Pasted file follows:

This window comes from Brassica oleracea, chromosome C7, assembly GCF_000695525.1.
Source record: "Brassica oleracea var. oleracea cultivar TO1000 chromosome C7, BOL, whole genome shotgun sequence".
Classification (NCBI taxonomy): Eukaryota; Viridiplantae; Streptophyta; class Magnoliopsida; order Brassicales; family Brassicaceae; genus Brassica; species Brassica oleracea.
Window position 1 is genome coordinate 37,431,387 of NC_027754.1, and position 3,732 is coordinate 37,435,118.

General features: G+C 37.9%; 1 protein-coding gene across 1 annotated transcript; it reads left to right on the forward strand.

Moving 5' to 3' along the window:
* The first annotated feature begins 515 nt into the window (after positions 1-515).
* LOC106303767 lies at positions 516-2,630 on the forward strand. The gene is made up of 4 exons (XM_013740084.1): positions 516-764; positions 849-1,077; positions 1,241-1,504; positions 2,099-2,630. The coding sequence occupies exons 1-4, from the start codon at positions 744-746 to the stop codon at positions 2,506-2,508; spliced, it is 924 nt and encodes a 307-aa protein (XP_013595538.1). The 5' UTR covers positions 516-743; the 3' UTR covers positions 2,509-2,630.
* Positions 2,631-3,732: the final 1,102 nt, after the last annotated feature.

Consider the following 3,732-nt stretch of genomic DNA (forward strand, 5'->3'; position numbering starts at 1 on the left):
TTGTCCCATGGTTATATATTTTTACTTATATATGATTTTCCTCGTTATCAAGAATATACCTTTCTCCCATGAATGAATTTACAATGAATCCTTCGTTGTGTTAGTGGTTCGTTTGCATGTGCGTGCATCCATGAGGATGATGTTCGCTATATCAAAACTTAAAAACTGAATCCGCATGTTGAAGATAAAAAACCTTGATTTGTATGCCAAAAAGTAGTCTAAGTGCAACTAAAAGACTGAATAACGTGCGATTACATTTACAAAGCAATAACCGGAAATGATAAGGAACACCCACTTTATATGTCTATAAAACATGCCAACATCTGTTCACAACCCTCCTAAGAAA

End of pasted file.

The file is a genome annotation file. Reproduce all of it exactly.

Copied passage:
This window comes from Brassica oleracea, chromosome C7, assembly GCF_000695525.1.
Source record: "Brassica oleracea var. oleracea cultivar TO1000 chromosome C7, BOL, whole genome shotgun sequence".
Classification (NCBI taxonomy): Eukaryota; Viridiplantae; Streptophyta; class Magnoliopsida; order Brassicales; family Brassicaceae; genus Brassica; species Brassica oleracea.
Window position 1 is genome coordinate 37,431,387 of NC_027754.1, and position 3,732 is coordinate 37,435,118.

General features: G+C 37.9%; 1 protein-coding gene across 1 annotated transcript; it reads left to right on the forward strand.

Moving 5' to 3' along the window:
* The first annotated feature begins 515 nt into the window (after positions 1-515).
* LOC106303767 lies at positions 516-2,630 on the forward strand. The gene is made up of 4 exons (XM_013740084.1): positions 516-764; positions 849-1,077; positions 1,241-1,504; positions 2,099-2,630. The coding sequence occupies exons 1-4, from the start codon at positions 744-746 to the stop codon at positions 2,506-2,508; spliced, it is 924 nt and encodes a 307-aa protein (XP_013595538.1). The 5' UTR covers positions 516-743; the 3' UTR covers positions 2,509-2,630.
* Positions 2,631-3,732: the final 1,102 nt, after the last annotated feature.

Consider the following 3,732-nt stretch of genomic DNA (forward strand, 5'->3'; position numbering starts at 1 on the left):
TTGTCCCATGGTTATATATTTTTACTTATATATGATTTTCCTCGTTATCAAGAATATACCTTTCTCCCATGAATGAATTTACAATGAATCCTTCGTTGTGTTAGTGGTTCGTTTGCATGTGCGTGCATCCATGAGGATGATGTTCGCTATATCAAAACTTAAAAACTGAATCCGCATGTTGAAGATAAAAAACCTTGATTTGTATGCCAAAAAGTAGTCTAAGTGCAACTAAAAGACTGAATAACGTGCGATTACATTTACAAAGCAATAACCGGAAATGATAAGGAACACCCACTTTATATGTCTATAAAACATGCCAACATCTGTTCACAACCCTCCTAAGAAA